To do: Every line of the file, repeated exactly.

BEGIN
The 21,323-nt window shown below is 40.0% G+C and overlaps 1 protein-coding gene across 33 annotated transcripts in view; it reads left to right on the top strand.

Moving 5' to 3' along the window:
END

The 21,323-nt window shown below is 40.0% G+C and overlaps 1 protein-coding gene across 33 annotated transcripts in view; it reads left to right on the top strand.

Moving 5' to 3' along the window: